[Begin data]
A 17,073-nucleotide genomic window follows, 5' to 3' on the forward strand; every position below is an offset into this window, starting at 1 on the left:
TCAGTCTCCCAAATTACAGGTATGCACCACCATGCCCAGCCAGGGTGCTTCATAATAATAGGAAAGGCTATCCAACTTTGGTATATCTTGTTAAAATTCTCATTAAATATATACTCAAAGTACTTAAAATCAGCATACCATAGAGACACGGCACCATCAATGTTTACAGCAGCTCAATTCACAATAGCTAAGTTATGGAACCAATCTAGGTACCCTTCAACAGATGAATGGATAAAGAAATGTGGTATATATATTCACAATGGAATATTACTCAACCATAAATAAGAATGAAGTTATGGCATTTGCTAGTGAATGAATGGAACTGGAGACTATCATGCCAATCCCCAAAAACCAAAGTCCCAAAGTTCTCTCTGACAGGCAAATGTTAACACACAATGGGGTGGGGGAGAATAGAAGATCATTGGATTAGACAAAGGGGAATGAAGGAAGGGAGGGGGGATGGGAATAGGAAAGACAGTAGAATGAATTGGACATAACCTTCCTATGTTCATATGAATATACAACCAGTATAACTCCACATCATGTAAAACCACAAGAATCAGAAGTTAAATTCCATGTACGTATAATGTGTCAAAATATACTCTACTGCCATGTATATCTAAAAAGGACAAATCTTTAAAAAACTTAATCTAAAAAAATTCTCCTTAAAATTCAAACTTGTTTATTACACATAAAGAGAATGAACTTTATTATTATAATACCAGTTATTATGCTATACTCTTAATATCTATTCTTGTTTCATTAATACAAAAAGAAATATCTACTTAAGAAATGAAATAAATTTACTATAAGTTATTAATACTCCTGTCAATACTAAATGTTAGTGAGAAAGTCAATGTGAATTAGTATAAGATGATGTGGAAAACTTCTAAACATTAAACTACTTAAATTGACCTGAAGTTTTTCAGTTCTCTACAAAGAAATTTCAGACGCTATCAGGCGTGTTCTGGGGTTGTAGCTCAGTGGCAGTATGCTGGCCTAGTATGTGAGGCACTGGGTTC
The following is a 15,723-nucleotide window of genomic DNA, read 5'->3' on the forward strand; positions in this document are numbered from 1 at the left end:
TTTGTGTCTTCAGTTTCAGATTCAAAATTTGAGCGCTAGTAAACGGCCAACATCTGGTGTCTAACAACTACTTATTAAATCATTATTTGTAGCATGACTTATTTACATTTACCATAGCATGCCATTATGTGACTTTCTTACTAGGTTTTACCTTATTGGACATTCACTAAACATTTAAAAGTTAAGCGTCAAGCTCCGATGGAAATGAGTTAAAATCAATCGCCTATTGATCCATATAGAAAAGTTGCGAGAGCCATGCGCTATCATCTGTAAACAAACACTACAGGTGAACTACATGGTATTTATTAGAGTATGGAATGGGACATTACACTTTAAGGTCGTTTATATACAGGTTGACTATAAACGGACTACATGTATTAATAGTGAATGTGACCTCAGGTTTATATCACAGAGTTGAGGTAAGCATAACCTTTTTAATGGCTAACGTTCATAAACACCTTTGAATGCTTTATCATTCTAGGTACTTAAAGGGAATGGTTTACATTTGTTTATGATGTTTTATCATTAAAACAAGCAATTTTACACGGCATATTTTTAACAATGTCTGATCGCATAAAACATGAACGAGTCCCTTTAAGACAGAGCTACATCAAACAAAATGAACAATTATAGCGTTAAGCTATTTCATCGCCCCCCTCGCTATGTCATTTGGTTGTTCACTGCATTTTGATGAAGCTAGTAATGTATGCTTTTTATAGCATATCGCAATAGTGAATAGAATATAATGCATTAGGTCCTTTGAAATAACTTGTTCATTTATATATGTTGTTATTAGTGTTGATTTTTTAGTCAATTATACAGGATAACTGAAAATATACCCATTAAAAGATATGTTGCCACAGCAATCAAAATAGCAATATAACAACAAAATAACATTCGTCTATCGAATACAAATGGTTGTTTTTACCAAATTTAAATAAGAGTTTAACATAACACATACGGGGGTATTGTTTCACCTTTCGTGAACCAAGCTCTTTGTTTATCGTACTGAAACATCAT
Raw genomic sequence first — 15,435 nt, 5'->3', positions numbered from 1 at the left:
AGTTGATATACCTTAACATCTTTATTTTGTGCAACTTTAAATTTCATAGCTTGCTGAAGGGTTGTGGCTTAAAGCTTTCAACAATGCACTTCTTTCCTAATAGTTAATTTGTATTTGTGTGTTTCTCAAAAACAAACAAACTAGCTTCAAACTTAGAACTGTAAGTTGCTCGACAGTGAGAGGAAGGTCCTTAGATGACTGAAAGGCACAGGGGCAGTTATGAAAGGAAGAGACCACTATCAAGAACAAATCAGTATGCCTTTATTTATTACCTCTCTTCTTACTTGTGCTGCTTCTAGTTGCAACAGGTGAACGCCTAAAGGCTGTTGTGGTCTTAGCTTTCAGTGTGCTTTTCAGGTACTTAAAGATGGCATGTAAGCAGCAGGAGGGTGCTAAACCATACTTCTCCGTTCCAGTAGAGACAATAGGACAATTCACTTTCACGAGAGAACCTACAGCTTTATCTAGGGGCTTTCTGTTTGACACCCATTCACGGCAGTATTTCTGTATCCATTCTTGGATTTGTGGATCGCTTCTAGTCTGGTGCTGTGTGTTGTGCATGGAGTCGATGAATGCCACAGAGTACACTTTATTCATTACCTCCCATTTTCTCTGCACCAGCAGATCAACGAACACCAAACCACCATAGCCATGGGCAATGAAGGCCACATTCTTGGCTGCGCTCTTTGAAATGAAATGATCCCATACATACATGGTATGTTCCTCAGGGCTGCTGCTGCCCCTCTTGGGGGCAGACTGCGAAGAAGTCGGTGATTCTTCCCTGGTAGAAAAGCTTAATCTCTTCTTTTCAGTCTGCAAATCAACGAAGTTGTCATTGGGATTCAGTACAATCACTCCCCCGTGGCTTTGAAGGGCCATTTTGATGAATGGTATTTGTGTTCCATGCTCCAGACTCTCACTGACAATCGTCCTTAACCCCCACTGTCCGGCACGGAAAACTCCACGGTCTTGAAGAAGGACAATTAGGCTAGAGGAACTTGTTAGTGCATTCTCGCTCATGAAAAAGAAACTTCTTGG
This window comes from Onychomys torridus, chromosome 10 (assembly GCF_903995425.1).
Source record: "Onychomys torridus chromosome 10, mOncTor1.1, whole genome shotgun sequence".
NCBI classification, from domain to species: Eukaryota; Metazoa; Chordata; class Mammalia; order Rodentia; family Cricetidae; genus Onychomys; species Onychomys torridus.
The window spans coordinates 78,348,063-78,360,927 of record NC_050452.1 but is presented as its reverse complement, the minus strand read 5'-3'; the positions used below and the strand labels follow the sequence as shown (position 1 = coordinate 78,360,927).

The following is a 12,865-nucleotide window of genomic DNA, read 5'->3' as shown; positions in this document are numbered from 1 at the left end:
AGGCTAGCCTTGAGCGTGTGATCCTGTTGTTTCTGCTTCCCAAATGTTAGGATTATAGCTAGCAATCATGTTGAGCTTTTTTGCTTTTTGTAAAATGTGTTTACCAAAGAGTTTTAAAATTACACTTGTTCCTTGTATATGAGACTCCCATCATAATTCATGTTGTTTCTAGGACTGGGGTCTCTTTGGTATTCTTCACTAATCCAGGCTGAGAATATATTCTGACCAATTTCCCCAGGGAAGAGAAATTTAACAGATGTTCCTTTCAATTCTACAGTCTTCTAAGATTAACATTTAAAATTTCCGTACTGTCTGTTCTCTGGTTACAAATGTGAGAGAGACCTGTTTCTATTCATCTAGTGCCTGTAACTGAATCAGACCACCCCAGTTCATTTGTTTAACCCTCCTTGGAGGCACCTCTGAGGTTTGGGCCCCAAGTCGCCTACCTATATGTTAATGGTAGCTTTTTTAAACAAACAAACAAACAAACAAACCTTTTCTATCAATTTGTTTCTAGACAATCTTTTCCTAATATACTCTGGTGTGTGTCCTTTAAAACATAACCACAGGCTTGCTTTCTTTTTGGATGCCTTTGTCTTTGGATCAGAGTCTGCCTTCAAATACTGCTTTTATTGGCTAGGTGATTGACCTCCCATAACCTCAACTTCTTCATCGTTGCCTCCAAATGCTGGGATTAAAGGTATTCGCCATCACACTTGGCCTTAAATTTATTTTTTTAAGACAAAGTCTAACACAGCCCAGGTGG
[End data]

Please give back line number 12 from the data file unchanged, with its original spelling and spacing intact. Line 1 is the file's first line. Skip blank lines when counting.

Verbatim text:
AGGCTAGCCTTGAGCGTGTGATCCTGTTGTTTCTGCTTCCCAAATGTTAGGATTATAGCTAGCAATCATGTTGAGCTTTTTTGCTTTTTGTAAAATGTGTTTACCAAAGAGTTTTAAAATTACACTTGTTCCTTGTATATGAGACTCCCATCATAATTCATGTTGTTTCTAGGACTGGGGTCTCTTTGGTATTCTTCACTAATCCAGGCTGAGAATATATTCTGACCAATTTCCCCAGGGAAGAGAAATTTAACAGATGTTCCTTTCAATTCTACAGTCTTCTAAGATTAACATTTAAAATTTCCGTACTGTCTGTTCTCTGGTTACAAATGTGAGAGAGACCTGTTTCTATTCATCTAGTGCCTGTAACTGAATCAGACCACCCCAGTTCATTTGTTTAACCCTCCTTGGAGGCACCTCTGAGGTTTGGGCCCCAAGTCGCCTACCTATATGTTAATGGTAGCTTTTTTAAACAAACAAACAAACAAACAAACCTTTTCTATCAATTTGTTTCTAGACAATCTTTTCCTAATATACTCTGGTGTGTGTCCTTTAAAACATAACCACAGGCTTGCTTTCTTTTTGGATGCCTTTGTCTTTGGATCAGAGTCTGCCTTCAAATACTGCTTTTATTGGCTAGGTGATTGACCTCCCATAACCTCAACTTCTTCATCGTTGCCTCCAAATGCTGGGATTAAAGGTATTCGCCATCACACTTGGCCTTAAATTTATTTTTTTAAGACAAAGTCTAACACAGCCCAGGTGG